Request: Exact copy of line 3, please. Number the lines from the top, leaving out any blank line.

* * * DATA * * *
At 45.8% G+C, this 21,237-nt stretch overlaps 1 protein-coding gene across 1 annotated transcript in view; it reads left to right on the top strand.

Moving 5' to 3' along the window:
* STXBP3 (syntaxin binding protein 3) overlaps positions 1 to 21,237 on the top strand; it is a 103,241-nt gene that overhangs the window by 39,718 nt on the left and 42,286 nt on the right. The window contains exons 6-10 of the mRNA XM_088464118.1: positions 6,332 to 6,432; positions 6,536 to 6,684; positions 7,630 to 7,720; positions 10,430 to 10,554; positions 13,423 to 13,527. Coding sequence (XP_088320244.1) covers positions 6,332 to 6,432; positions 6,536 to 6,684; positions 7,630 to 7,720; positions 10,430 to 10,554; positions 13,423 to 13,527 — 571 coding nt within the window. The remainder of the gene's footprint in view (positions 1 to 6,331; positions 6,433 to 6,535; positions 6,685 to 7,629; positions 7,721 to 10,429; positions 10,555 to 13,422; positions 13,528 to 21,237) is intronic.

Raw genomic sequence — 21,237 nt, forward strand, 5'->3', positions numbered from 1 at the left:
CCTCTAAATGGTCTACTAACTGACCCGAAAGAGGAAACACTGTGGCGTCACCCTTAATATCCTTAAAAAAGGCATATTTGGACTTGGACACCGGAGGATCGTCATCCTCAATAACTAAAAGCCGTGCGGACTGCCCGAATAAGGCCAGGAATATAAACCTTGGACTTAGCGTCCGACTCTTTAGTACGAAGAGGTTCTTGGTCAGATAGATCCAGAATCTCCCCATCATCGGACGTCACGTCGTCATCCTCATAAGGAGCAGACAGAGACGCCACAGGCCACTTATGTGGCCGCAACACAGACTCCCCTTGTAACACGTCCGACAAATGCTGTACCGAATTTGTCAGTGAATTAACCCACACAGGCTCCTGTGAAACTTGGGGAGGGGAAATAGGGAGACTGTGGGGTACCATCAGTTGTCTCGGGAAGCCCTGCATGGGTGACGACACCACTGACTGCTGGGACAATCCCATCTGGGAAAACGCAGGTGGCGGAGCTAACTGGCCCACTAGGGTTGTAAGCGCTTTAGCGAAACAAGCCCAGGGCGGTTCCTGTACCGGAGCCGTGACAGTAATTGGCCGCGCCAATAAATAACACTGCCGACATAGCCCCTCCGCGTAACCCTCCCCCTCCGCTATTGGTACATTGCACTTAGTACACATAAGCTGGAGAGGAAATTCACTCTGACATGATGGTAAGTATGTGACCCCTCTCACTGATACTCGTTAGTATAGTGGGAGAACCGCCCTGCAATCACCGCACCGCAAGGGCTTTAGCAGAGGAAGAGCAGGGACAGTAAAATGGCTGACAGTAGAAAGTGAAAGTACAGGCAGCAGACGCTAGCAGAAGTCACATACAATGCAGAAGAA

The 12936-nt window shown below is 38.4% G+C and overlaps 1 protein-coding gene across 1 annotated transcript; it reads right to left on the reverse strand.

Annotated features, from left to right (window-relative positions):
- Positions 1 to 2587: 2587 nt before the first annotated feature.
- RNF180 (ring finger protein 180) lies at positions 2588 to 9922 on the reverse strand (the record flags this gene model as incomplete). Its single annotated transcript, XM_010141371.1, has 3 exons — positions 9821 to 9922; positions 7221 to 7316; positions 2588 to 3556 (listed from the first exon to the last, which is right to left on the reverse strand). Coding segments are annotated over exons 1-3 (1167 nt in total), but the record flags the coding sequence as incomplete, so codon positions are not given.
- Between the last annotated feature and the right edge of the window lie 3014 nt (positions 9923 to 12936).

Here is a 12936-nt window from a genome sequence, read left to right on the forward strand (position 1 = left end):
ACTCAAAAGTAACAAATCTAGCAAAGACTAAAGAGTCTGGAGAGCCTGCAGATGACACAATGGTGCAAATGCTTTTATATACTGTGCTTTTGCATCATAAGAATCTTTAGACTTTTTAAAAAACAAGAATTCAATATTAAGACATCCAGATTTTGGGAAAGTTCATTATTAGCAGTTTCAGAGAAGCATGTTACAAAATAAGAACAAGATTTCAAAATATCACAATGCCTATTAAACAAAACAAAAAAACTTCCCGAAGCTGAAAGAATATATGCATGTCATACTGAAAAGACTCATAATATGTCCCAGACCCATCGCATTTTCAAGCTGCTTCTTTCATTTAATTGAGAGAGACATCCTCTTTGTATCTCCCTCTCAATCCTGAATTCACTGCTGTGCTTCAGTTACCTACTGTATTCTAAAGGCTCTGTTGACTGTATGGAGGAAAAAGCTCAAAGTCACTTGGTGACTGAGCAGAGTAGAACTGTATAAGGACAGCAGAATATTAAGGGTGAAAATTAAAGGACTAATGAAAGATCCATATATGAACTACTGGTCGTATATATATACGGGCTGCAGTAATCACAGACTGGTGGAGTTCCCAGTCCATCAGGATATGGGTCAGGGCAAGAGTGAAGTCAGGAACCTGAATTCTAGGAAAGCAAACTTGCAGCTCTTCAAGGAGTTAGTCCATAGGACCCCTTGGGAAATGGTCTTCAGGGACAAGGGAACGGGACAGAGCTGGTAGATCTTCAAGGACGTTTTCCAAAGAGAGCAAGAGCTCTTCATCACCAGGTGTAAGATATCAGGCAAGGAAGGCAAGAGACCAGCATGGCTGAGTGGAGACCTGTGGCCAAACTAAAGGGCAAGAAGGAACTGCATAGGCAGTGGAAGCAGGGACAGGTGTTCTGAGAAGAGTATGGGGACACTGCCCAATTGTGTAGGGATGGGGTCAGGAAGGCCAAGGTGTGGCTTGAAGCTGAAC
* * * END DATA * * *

* STXBP3 (syntaxin binding protein 3) overlaps positions 1 to 21,237 on the top strand; it is a 103,241-nt gene that overhangs the window by 39,718 nt on the left and 42,286 nt on the right. The window contains exons 6-10 of the mRNA XM_088464118.1: positions 6,332 to 6,432; positions 6,536 to 6,684; positions 7,630 to 7,720; positions 10,430 to 10,554; positions 13,423 to 13,527. Coding sequence (XP_088320244.1) covers positions 6,332 to 6,432; positions 6,536 to 6,684; positions 7,630 to 7,720; positions 10,430 to 10,554; positions 13,423 to 13,527 — 571 coding nt within the window. The remainder of the gene's footprint in view (positions 1 to 6,331; positions 6,433 to 6,535; positions 6,685 to 7,629; positions 7,721 to 10,429; positions 10,555 to 13,422; positions 13,528 to 21,237) is intronic.